To become an immigration lawyer, you must first earn a bachelor’s degree from a college or university. At some point towards the end of the four-year program, you will take the law school admissions test (LSAT). The standardized exam assesses a person’s reading comprehension, logical, and verbal reasoning proficiency. When admitting students, law schools use the LSAT score as one of their determining factors.
After passing the LSAT, you will attend law school for three years before receiving a Juris Doctorate degree (J.D.). The three-year program entails studying basic law concepts the first year, and immigration laws subsequent years. After obtaining the J.D. degree, the last step to become an immigration attorney is taking the bar exam in the state of residency.
Additional Education and Experience
Some students choose to complete internships or clerkships to gain experience before graduating from law school. This can help broaden job prospects as many firms look to hire attorneys with experience.
Another option is continuing your education by working towards a Master of Law degree (M.L. or LL.M). This two-year program is internationally recognized and gives attorneys global credibility.
Additional Licensure Requirements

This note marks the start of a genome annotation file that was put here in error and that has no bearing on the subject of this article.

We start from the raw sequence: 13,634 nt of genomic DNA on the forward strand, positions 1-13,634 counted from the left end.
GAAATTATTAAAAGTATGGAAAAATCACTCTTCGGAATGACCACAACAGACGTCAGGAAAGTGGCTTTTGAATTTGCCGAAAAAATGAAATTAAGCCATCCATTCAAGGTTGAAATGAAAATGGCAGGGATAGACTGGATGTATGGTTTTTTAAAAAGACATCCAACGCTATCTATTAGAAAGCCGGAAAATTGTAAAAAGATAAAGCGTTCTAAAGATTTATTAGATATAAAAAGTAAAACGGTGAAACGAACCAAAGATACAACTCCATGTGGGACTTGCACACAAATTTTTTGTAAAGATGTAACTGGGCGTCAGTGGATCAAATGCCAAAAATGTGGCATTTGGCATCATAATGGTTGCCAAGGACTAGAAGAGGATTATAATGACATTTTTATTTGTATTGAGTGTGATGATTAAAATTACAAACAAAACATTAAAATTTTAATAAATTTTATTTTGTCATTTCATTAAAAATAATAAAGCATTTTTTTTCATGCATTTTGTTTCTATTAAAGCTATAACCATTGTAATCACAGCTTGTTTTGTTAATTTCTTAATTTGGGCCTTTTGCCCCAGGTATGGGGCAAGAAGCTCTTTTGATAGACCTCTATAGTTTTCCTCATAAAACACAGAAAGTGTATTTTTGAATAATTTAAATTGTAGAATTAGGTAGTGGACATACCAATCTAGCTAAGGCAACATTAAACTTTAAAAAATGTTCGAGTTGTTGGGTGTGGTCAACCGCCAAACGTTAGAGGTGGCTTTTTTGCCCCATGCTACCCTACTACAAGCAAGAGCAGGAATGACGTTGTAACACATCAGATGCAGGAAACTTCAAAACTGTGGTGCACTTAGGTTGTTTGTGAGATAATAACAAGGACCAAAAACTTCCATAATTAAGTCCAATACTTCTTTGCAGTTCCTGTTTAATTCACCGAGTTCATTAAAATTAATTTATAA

To practice law, you must meet additional licensure requirements set forth by the state. Each state has different criteria that must be met, but most require lawyers to take Continuing Education Courses. These courses keep attorneys up to date with news laws and case precedent. The number of hours required is determined by the state.
Where Can You Work as an Immigration Lawyer
You have several options when it comes to where you can work as an immigration lawyer. You can work in a private practice or at a law firm that specializes in immigration cases. Working for a non-profit organization is another option. There are non-profit organizations dedicated to helping people trying to obtain visas or those facing deportation. As an immigration attorney, you can also work on behalf of the federal government.